On through the not-yet-planted fields I drove, the wind in the dry grass up along the dunelike barriers along U.S. 180, closing the window for the occasional dust storm, until I drew at last within the ambit of Roswell. On the way into town I had a flat tire just a few miles east of the city limits. Since the car is loaded to the gills I had to take a shitload of stuff out of the trunk and place it gently in a ditch, then fish out the donut, which was under everything else. But the operation was a success. By then it was too late to worry about getting another tire so I went straight to the motel, first passing the hospital, or the successor to it, where one of my cousins was born.

I have to say here that my interest in anything extraterrestrial is so low that I never seriously thought about visiting the Alien Museum, even for laughs, or doing anything other than to notice the strategic placement, on walls and fences, of those familiar triangular green alien faces with their black almond-shaped eyes that adorn the chamber of commerce and various cheesy businesses. The prototypical alien of the late 40s, born in the popular imagination only a couple of years before I myself arrived on planet earth. Since I'd recently driven through Oklahoma I decided I'd seen about enough of the truly odd and unearthly anyway.

Roswell is and was essentially a cow and oil town. The whole place smells like cow shit. The land east of the city is flat as a pancake and teeming with beeves. Before there were aliens there were cattle. After there were aliens there were cattle. This part of New Mexico is nothing but an extension of the flat wasted west Texas plains, and indeed was once part of Texas all the way west to the Rio Grande, before the Mexican War. So driving down the main street, past the courthouse, I got the sense that I was in just another of those dusty barren Last Picture Show venues. And that, I imagine, was pretty much all there was to it before whatever fancied close encounter occurred to augment the commercial potential of the city beyond the lure of the rodeo and the roundup.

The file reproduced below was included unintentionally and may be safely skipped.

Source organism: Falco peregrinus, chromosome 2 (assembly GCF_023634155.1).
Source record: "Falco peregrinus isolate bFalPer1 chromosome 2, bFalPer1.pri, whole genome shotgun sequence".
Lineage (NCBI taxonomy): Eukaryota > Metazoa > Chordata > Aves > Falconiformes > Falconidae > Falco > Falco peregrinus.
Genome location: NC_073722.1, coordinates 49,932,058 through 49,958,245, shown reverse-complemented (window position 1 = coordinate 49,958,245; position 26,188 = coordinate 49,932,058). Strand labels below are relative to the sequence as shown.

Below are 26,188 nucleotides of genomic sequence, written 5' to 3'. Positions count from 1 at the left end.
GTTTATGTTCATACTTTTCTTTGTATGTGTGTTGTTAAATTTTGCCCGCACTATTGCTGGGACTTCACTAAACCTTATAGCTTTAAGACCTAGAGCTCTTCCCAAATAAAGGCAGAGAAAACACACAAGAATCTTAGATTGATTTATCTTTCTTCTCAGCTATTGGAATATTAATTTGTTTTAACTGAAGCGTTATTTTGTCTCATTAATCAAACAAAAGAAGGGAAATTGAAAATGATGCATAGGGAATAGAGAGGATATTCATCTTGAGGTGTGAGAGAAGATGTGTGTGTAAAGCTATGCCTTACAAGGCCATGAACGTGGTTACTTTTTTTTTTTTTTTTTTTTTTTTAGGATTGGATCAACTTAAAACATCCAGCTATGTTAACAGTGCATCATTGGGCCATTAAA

Here's the thing that always gets me about these aliens, as depicted. It's the combination of solemnity and benignity behind their inevitable verdancy. That quintessentially 40s and 50s schlock movie look that says, "We come in peace, Earthlings. Take us to your leader." They're like us, only greener and with fewer digits, and for some reason known only to the creator of us all, bigger eyes. Well, it's becoming a greener world out there and everyone wants to keep their eyes open for ways to cash in on it.

In the end, whatever may have happened near Roswell seems to have done nothing more than to provide some relief for the locals from their lives of heat and dust, superimposing on the all-pervasive cow-plops another kind of bullshit. The arrival of the aliens was kind of like (but in a much more profitable way) my occasional appearances in Snyder, bringing some relief and a chuckle or two to those locals who sit around restaurants reminiscing, idly planning out their all too foreshortened futures.

This morning on the way out of Roswell, tire replaced, I got a last glimpse of what makes the town famous to the outside world, in the form of a large inflated alien atop the front entrance to a car dealership. It was green and serious, wearing a superhero-type cape and waving a hand that, in its obvious superiority, needed fewer fingers than do those of our dull sublunary bodies. Most significantly of all, I thought, the alien was hollow, waving slowly in the breeze that blew from the hilly grey-brown land west of town. It seemed to be saying nothing more or less profound to the passerby than "Howdy folks, come on in and buy a Honda."